The Different Ways Navratri Is Celebrated In India
Posted: Sep 23, 2016
Navratri, which means nine nights, is celebrated all over India with lights, sweets and merriment. Each part of India celebrates this Hindu festival in different ways. The commonality being each part worships the goddess Durga by doing puja’s and making offerings to the goddess to remove evil or negative energies in their life. Here is a look at how thevariousstatesin India celebrate this popular festival during the month of September or October.
Navratri Across India
Gujarat – The most well-known aspect of Navratri is probably the dandiya dance, which is famous in Gujarat during this festival. After evening aarti, men women and children join together in the traditional dances to celebrate in colorful costumes with dhol music in accompaniment.
Tamil Nadu – This traditional southern state celebrates this holiday in a different manner. Navratri here is divided equally amongst the goddess Durga, Saraswati and Lakshmi. Women get together in each other’s house and share small gifts such as bangles, bindi and other ornaments. But the most beautiful and famous part of the festival in this region is the "Golu", which is an arrangement of gods and goddesses and other ornaments, passed down from one generation to the next, placed on nine stairs. This makeshift staircase represents each day of the festival.
Andhra Pradesh –The people of this region celebrate Bathukamma Panduga, during the nine days of the festival of Navratri. They celebrate the goddess Gauri, who represents womanhood. Each day the women of this region make beautiful flower arrangements[Flower Arrangement Classes in pune] in a stack and perform puja’s. On the last day, the flower stack is taken to the sea or body of water and set afloat.
Kerala –This state only celebrates the last three days of the festival and devotes the days to Saraswati, the goddess of education. This state with the highest literacy rate, places books musical instruments and anything else that initiates learning and perform a puja to the goddess to grant them wisdom and knowledge.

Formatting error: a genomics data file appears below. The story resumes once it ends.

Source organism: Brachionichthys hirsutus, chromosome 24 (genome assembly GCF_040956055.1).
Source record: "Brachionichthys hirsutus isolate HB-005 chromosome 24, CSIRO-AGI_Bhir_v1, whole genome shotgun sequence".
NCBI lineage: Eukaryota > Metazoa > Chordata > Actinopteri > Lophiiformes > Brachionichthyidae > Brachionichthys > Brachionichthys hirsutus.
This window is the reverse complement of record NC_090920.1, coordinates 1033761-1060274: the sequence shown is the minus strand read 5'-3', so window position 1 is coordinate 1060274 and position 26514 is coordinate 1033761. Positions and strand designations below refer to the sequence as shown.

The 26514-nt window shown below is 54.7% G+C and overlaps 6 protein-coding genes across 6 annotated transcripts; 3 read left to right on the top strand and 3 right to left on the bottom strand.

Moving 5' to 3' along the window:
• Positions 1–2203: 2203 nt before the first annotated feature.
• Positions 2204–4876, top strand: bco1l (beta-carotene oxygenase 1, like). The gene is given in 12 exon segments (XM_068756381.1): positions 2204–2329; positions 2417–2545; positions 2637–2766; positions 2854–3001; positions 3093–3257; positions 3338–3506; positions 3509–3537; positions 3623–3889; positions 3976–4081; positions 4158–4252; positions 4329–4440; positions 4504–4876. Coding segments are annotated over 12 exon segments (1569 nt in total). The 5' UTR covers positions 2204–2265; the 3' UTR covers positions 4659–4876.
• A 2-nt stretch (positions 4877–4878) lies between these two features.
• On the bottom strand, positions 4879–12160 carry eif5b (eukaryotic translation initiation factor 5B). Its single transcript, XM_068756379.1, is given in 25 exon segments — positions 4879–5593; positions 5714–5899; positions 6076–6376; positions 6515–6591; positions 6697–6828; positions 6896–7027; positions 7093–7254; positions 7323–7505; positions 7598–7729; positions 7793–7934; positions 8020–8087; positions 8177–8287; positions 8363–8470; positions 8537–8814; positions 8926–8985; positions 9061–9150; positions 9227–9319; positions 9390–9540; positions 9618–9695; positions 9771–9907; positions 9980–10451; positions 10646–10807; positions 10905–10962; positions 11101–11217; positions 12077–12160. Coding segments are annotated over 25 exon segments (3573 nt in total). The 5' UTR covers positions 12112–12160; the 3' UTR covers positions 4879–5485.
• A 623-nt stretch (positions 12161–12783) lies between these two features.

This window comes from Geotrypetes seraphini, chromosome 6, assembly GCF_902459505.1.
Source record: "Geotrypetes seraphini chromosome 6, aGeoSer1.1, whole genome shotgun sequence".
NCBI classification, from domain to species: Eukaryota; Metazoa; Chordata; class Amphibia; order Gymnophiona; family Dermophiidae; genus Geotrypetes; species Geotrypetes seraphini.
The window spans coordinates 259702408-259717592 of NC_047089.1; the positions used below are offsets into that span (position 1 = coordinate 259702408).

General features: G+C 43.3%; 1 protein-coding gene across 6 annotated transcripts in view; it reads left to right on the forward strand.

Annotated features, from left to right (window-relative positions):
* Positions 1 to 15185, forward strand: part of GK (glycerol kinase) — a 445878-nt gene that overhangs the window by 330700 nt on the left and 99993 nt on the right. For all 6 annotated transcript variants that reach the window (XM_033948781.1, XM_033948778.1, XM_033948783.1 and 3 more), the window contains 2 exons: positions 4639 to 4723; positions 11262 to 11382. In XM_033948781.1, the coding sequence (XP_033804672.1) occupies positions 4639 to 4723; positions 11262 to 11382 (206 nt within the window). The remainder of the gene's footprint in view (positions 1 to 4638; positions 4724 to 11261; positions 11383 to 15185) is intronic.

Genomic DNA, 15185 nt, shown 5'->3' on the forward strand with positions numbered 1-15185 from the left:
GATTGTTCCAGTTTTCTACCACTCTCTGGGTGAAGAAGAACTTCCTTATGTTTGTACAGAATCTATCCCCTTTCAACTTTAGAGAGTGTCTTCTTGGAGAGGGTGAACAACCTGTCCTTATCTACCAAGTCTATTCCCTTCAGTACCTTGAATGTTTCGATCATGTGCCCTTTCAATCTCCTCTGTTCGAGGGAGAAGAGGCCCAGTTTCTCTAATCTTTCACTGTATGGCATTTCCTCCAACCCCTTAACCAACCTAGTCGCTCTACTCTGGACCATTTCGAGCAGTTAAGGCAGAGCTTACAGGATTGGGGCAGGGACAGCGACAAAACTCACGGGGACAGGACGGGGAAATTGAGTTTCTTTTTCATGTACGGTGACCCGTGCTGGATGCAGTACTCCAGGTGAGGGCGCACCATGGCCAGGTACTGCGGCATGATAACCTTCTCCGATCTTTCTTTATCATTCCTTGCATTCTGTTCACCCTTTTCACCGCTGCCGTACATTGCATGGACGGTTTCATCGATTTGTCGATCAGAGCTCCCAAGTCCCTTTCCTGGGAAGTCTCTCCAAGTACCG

Maharashtra –Navratri for the Maharashtrians means new beginnings and so many believe that is an auspicious time to start a business or buy a home/car etc. Married women are invited to each other’s homes to apply haldi and kumkum to their foreheads. The nights are then celebrated similar to the Gujarat’s, with Dandiya dances.
Himachal Pradesh –As the rest of the country’s celebrations start to dwindle down, this state starts gearing up for the festivities. Here they celebrate KulluDusshera, on the tenth day marking the return of Lord Rama to Ayodhya. Friends and family meet to pay their respects to Lord Rama and at night the deities from the temples are taken out in procession through the city.
Punjab –This state celebrates the festival in a unique way, where most of the people of this region fast for the first seven days, honoring Maa Shakti. The nights are spent singing songs to keep themselves awake. The fast is finally broken on the eighth day by inviting nine girls (representations of Maa Shakti) and gifting them with money, food etc.
Anu a modern “traditional” Tamilian, brought up in Canada, now resides in Pune, India, with her husband. She draws upon her life experiences, when writing, having been exposed to the lifestyle and cultures of both countries. She is simple, fun-lo